This Respondent Denies the
Charge of Champerty
~ 10 April 1857 ~
Christian County Kentucky
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Folded letter sheet.
Red circular handstamp postmark:
       HOPKINSVILLE . KY Apr 14
and red handstamp:
       PAID and 10
       Mr Francis H. Dallam, Smithland Ky* Docket:
       Daniel Gray
       vs. }
Shelby & Harmand
       Filed & m’ld on
       14 May 1851


       The separate answer of David Gray to a bill in chancery filed against himself and others in the Livingston circuit court by James Shelly and H. A. Harman.
       This respondent for answer to said bill unto so much thereof as he has been advised it is material for him to answer, answers & Says that it is true there is an action of ejection pending in the Livingston circuit court in the name of Yancey Lipscomb and against the complainants --- This respondent would state that on the 21st day of April 1847 Daniel Lipscomb who was the owner of Six Sevenths of a one thousand acre tract of land lying in the county of Livingston and state of Kentucky granted by the commonwealth of Virginia to Yancey Lipscomb in the year 1786 for Military services in the war of the Revolution executed to this respondendent a power of attorney authorizing him to act as agent in bringing a suit for said land which power of attorney is herewith filed as an exhibit marked (No 1)
       This respondent would further state that in the year 1846 acting also as agent for the heirs of Yancey Lipscomb he paid the sum of fifty Eight dollars & 33 cents to the agent of the commonwealth of Kentucky the full amount of tax, interest, costs & charges due on account of said land and said agent conveyed the land o the heirs of Yancey Lipscomb as will more fully appearley the exhibit herewith filed marked (No 2) and that be has since up to the present time paid taxes on said land as agent of the heirs ---
       This respondent has been and is now acting as the agent of the heirs of Yancy Lipscomb in attending to the said suit and their interests in said land --- The title of heirs of Yancey Lipscomb in & to the land in controversy in said action of ejection is, as this respondent has been advised, good, valid and paramount to the pretender title set up by the said James Shelly & H. A. Harman --- This respondent has been informed believes and & So charges that the said Shelly & Harman, entered upon & took possession of the land in controversy with full knowledge of the paramount title of the heirs of Yancey Lipscomb and are not as he has been advised entitled to any protection as bona fide occupants.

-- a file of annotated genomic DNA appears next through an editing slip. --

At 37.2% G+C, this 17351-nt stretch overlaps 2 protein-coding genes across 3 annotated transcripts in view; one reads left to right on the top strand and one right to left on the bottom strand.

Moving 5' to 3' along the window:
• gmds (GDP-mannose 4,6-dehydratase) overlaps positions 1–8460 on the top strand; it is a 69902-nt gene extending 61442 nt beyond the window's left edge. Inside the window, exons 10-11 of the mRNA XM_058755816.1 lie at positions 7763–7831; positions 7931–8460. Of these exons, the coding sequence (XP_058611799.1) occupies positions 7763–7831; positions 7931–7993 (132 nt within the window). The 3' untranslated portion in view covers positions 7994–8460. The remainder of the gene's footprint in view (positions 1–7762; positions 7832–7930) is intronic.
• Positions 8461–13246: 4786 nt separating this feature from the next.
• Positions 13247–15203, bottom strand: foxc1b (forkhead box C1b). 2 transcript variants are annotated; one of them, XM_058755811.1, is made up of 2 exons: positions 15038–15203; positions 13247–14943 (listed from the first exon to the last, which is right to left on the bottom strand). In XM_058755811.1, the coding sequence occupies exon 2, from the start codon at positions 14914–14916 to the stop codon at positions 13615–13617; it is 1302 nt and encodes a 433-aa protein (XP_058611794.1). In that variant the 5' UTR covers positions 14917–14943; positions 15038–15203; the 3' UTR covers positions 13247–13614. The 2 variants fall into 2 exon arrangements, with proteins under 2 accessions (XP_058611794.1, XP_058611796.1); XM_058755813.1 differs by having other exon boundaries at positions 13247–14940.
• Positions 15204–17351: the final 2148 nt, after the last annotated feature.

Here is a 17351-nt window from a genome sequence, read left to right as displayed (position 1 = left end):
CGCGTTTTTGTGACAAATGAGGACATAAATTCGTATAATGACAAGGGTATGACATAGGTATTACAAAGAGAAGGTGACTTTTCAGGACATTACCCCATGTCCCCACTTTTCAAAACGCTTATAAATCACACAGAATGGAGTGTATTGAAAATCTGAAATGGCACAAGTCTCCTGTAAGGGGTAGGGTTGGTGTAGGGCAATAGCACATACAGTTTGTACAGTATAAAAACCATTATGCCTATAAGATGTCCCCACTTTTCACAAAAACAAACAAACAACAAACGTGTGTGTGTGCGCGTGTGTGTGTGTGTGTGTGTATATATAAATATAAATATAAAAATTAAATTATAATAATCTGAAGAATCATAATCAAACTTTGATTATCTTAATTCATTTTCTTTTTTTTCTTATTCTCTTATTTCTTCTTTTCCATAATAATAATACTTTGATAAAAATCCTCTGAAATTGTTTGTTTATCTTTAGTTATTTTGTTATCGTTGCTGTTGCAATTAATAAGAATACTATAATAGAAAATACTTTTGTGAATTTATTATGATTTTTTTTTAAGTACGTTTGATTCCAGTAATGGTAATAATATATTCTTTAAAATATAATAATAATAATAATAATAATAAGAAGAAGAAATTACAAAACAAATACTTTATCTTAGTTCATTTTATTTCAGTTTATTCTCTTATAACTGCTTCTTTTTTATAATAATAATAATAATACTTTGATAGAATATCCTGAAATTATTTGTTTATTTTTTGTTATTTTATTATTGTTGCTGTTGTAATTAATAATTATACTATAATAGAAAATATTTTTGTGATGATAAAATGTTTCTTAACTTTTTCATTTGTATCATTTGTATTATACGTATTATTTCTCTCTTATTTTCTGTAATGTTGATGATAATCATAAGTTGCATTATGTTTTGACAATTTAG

This respondent denies the charge of Champerty** made against him in said bill and here calls for full proof of all the allegations of the bill of the bill now herein admitted and having fully answered prays to be hence dismissed with his costs &c.

Daniel Gray
Christian county Sct
       This day Daniel Gray personally appeared before the undersigned a justice of the peace in & for the county aforesaid and made Oath that the matters & things contained in the foregoing answer so far as the same Stated from his own knowledge are true and So far as related from information believes them to be true --- Given under my hand
the 10th day of April 1857
W. S. Talbott, J. P.

       *Smithland is the county seat of Livingston County.
       Champertor: In criminal law, one who makes or brings suits, or causes them to be moved or brought, either directly or indirectly, and maintains them at his own cost, upon condition of having a part of the gains or of the land in dispute. One guilty of champerty. ~ “Black’s Law Dictionary,” sixth edition, 1991.
       Kentucky, like her southern neighbor, Tennessee, is a “Meets and Bounds” state. This lead to many a law suit over improper surveys and, as such, keep the courts in both states very busy untangling the rightful ownership of land tracts and made many attorneys into wealthy men.
       This case above, Daniel Gray vs. James Shelly and H. A. Harman may have also involved “Adverse Possession.” This is a legal term, for the method of acquisition of title to real property by possession for a statutory period under specified conditions.
       An interesting discussion of Kentucky’s survey and court /land” battles can be found in “The Frontiersman,” a Time Life book, 1977, pp 45, 70, in the chapter on Daniel Boone, “The legendary life of the ultimate woodsman.”

From the Collection of Frederick Smoot.
Provenance: Bob Friedman, Postal History Dealer, 1998

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